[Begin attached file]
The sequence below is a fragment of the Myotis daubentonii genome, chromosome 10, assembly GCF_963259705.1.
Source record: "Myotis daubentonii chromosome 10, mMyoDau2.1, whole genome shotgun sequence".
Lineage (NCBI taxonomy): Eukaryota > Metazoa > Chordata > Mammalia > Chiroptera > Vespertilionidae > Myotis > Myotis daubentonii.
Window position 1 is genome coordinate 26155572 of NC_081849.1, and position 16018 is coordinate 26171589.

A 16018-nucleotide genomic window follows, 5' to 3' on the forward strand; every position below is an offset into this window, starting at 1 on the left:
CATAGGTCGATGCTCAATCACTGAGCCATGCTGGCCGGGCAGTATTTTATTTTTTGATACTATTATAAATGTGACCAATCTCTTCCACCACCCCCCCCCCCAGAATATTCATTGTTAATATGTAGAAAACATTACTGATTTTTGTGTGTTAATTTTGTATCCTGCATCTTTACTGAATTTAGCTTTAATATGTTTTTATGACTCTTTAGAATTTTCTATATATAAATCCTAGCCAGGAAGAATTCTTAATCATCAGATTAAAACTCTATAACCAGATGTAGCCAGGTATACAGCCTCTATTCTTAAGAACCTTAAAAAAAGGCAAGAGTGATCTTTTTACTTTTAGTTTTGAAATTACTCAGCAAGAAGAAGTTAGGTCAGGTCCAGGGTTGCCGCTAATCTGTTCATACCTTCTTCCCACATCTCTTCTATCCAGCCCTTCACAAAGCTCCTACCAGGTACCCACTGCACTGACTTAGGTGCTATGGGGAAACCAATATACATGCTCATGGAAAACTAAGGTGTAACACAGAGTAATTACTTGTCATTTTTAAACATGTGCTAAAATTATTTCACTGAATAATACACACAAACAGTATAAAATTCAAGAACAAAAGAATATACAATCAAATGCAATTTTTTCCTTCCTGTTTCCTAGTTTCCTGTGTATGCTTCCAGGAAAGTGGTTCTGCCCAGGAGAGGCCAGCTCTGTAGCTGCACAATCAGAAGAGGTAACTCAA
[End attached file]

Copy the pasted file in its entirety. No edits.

The sequence below is a fragment of the Myotis daubentonii genome, chromosome 10, assembly GCF_963259705.1.
Source record: "Myotis daubentonii chromosome 10, mMyoDau2.1, whole genome shotgun sequence".
Lineage (NCBI taxonomy): Eukaryota > Metazoa > Chordata > Mammalia > Chiroptera > Vespertilionidae > Myotis > Myotis daubentonii.
Window position 1 is genome coordinate 26155572 of NC_081849.1, and position 16018 is coordinate 26171589.

A 16018-nucleotide genomic window follows, 5' to 3' on the forward strand; every position below is an offset into this window, starting at 1 on the left:
CATAGGTCGATGCTCAATCACTGAGCCATGCTGGCCGGGCAGTATTTTATTTTTTGATACTATTATAAATGTGACCAATCTCTTCCACCACCCCCCCCCCCAGAATATTCATTGTTAATATGTAGAAAACATTACTGATTTTTGTGTGTTAATTTTGTATCCTGCATCTTTACTGAATTTAGCTTTAATATGTTTTTATGACTCTTTAGAATTTTCTATATATAAATCCTAGCCAGGAAGAATTCTTAATCATCAGATTAAAACTCTATAACCAGATGTAGCCAGGTATACAGCCTCTATTCTTAAGAACCTTAAAAAAAGGCAAGAGTGATCTTTTTACTTTTAGTTTTGAAATTACTCAGCAAGAAGAAGTTAGGTCAGGTCCAGGGTTGCCGCTAATCTGTTCATACCTTCTTCCCACATCTCTTCTATCCAGCCCTTCACAAAGCTCCTACCAGGTACCCACTGCACTGACTTAGGTGCTATGGGGAAACCAATATACATGCTCATGGAAAACTAAGGTGTAACACAGAGTAATTACTTGTCATTTTTAAACATGTGCTAAAATTATTTCACTGAATAATACACACAAACAGTATAAAATTCAAGAACAAAAGAATATACAATCAAATGCAATTTTTTCCTTCCTGTTTCCTAGTTTCCTGTGTATGCTTCCAGGAAAGTGGTTCTGCCCAGGAGAGGCCAGCTCTGTAGCTGCACAATCAGAAGAGGTAACTCAA